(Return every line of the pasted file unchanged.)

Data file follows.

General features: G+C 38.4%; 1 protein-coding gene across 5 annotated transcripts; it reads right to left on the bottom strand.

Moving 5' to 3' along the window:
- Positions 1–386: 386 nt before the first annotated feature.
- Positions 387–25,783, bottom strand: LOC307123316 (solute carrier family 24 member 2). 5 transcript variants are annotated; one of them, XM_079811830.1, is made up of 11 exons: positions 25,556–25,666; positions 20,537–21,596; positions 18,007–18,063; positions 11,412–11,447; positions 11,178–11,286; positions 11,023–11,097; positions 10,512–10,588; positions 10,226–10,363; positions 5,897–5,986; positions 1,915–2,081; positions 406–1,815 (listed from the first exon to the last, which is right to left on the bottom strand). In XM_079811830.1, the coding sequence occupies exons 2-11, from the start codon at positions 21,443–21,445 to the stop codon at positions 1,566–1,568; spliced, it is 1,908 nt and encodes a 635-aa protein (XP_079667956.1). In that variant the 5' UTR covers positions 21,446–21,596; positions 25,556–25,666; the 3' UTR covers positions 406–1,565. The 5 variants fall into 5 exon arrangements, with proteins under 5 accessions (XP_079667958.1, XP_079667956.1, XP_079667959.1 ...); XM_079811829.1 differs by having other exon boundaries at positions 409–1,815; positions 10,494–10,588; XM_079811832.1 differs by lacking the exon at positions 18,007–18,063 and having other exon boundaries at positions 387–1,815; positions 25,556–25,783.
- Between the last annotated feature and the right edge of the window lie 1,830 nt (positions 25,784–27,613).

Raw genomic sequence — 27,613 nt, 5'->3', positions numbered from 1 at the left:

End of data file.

General features: G+C 38.4%; 1 protein-coding gene across 5 annotated transcripts; it reads right to left on the bottom strand.

Moving 5' to 3' along the window:
- Positions 1–386: 386 nt before the first annotated feature.
- Positions 387–25,783, bottom strand: LOC307123316 (solute carrier family 24 member 2). 5 transcript variants are annotated; one of them, XM_079811830.1, is made up of 11 exons: positions 25,556–25,666; positions 20,537–21,596; positions 18,007–18,063; positions 11,412–11,447; positions 11,178–11,286; positions 11,023–11,097; positions 10,512–10,588; positions 10,226–10,363; positions 5,897–5,986; positions 1,915–2,081; positions 406–1,815 (listed from the first exon to the last, which is right to left on the bottom strand). In XM_079811830.1, the coding sequence occupies exons 2-11, from the start codon at positions 21,443–21,445 to the stop codon at positions 1,566–1,568; spliced, it is 1,908 nt and encodes a 635-aa protein (XP_079667956.1). In that variant the 5' UTR covers positions 21,446–21,596; positions 25,556–25,666; the 3' UTR covers positions 406–1,565. The 5 variants fall into 5 exon arrangements, with proteins under 5 accessions (XP_079667958.1, XP_079667956.1, XP_079667959.1 ...); XM_079811829.1 differs by having other exon boundaries at positions 409–1,815; positions 10,494–10,588; XM_079811832.1 differs by lacking the exon at positions 18,007–18,063 and having other exon boundaries at positions 387–1,815; positions 25,556–25,783.
- Between the last annotated feature and the right edge of the window lie 1,830 nt (positions 25,784–27,613).

Raw genomic sequence — 27,613 nt, 5'->3', positions numbered from 1 at the left: